Adding to the chorus of informed criticism of Michael Behe's latest book, The Edge of Evolution (Free Press, 2007), is Nick Matzke, writing in Trends in Ecology and Evolution (November 2007; 22 : 566-567). In his brief review, Matzke focuses on Behe's central thesis, that "anything as complex as a three-protein complex is beyond the reach of random mutation aided by natural selection," and contends that Behe's argument "collapses at every step," concluding that "Behe is driven not by a truly scientific investigation, but instead by metaphysics." Writing on The Panda's Thumb blog (October 27, 2007), Matzke commented, "There are a great many things wrong with Behe's book, and attempting to hit the most important points effectively, with just 750 words to work with, was quite a challenge."
Because a preprint version of his review was available on-line, both on the Trends in Ecology and Evolution website and at The Panda's Thumb blog (October 30, 2007), before the official version was published, Behe was able already to respond to Matzke's review on his own blog. In Matzke's rejoinder posted on The Panda's Thumb (November 6, 2007), he summarizes, "By my count, Behe only bothered to give it a try on 3/8 points, only gave it a significant shot on one, and was easily shot down on all three. If anyone wonders why Behe has repeatedly failed to convince when he has informed opposition -- for example, in the scientific community, or in court -- now you have your answer. He gives excuses rather than answers, and when problems are pointed out, he mostly just hopes that his fans will remain ignorant of them."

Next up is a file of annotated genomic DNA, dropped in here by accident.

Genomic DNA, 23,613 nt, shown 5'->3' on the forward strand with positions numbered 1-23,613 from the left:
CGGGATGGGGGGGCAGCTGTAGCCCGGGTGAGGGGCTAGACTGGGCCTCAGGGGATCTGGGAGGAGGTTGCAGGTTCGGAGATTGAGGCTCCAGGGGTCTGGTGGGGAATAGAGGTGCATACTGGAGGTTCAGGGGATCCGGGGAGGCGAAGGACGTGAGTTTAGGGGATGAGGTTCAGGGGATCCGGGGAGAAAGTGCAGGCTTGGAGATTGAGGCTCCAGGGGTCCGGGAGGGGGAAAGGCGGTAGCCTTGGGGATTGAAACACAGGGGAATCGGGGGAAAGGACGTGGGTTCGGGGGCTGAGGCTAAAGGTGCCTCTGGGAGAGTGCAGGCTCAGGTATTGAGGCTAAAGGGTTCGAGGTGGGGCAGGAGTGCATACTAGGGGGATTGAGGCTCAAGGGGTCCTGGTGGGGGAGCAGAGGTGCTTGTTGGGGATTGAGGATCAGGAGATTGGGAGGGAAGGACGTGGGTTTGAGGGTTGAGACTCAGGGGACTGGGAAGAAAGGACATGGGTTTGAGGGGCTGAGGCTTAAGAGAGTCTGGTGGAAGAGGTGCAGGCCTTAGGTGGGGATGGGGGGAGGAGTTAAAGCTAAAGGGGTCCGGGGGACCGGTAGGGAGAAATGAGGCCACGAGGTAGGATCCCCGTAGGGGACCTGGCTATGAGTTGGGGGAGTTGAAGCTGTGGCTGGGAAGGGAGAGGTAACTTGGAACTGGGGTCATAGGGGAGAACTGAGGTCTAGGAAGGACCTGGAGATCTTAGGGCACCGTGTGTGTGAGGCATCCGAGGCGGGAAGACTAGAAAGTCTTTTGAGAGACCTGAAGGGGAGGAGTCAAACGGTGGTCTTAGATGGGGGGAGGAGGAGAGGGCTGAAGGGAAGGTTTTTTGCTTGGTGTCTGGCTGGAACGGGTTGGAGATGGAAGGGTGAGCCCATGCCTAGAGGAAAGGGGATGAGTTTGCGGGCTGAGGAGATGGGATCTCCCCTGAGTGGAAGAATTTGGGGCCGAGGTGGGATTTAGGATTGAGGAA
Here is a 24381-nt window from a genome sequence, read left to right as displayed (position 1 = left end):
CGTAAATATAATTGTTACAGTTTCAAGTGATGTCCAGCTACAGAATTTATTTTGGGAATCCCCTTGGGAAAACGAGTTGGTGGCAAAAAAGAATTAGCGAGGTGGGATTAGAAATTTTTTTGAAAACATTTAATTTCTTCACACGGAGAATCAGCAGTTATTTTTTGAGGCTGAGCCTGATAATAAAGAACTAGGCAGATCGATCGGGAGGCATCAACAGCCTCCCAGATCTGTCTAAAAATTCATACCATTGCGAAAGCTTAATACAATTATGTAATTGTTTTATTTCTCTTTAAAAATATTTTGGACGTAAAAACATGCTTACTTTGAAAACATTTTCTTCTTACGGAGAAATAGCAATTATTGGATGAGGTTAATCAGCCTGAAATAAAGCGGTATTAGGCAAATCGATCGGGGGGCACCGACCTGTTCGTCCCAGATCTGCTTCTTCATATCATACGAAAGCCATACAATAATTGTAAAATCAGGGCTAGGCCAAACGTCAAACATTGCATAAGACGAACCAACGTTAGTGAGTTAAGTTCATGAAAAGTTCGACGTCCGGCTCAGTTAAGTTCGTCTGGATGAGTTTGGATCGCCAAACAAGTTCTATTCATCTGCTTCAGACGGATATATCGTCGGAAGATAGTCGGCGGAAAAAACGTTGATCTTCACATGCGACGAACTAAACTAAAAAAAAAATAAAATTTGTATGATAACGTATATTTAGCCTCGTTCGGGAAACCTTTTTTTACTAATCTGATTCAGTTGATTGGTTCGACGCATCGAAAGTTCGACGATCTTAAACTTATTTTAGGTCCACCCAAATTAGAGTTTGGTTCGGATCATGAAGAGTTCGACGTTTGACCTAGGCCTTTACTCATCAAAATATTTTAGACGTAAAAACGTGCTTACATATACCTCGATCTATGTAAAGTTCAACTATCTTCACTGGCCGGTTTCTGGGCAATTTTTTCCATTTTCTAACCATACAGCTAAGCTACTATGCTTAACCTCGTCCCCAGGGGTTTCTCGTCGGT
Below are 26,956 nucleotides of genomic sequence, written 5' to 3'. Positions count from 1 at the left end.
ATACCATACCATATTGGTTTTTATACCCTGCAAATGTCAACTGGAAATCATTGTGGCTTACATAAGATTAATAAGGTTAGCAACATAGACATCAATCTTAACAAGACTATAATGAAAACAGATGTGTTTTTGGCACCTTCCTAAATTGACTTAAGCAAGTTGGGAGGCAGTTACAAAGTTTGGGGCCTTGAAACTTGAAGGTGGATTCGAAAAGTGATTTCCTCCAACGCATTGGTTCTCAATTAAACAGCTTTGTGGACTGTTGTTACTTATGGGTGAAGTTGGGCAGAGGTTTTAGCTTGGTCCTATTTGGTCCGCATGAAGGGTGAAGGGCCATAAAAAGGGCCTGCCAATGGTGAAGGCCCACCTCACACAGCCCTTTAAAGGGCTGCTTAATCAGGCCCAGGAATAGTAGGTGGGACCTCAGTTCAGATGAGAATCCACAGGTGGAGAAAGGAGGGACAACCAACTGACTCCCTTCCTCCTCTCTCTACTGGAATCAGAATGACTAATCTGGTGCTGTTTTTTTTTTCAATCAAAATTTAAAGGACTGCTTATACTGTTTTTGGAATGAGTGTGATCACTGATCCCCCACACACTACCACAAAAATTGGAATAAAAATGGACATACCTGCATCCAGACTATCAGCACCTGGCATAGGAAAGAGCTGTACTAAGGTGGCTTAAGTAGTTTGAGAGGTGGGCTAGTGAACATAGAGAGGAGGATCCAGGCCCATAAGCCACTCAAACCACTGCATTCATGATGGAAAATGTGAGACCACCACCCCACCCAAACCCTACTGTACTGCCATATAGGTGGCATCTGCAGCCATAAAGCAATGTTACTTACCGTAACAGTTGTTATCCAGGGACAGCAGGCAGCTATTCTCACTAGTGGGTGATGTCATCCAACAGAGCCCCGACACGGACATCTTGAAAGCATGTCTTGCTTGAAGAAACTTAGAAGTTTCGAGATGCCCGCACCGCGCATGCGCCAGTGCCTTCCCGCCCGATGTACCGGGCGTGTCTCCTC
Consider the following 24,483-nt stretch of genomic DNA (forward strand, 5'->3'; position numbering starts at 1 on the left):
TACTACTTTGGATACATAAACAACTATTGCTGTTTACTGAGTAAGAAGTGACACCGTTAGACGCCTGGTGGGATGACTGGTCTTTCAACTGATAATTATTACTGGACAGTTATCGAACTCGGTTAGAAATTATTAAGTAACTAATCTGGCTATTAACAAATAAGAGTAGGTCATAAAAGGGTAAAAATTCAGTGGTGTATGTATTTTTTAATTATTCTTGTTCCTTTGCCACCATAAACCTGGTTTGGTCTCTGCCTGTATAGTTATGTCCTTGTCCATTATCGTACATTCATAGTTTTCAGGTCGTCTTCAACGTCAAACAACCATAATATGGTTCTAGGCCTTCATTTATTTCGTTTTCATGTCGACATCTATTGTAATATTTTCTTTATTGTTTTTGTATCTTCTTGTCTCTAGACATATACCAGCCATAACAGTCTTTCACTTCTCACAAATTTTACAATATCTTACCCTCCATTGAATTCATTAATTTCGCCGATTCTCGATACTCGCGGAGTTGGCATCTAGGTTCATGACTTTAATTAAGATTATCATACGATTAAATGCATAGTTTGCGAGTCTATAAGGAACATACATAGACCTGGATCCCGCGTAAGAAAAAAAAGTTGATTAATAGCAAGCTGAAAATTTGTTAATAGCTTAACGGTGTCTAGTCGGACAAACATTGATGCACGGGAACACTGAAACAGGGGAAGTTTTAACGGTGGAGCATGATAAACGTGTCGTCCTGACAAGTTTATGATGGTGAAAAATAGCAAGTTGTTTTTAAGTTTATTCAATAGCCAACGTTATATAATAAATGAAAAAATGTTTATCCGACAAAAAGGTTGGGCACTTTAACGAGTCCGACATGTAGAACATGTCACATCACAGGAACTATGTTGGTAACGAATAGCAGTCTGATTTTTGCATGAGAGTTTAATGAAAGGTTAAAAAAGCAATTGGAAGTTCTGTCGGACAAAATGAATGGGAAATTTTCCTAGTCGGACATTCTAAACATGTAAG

Now a graduate student in the Department of Integrative Biology at the University of California, Berkeley, Matzke worked for NCSE from 2004 to 2007. While at NCSE, he coauthored articles for Nature Immunology, Nature Reviews Microbiology, Proceedings of the National Academy of Sciences (USA), and Not in Our Classrooms, and contributed a chapter to the new edition of But Is It Science? The Philosophical Question in the Creation/Evolution Controversy (Prometheus Books, forthcoming). Seed magazine profiled him in 2006 as one of its nine "Revolutionary Minds." And he was the lead NCSE staffer working on the Kitzmiller v. Dover case, providing a wealth of scientific expertise and practical advice to the legal team representing the ultimately victorious plaintiffs.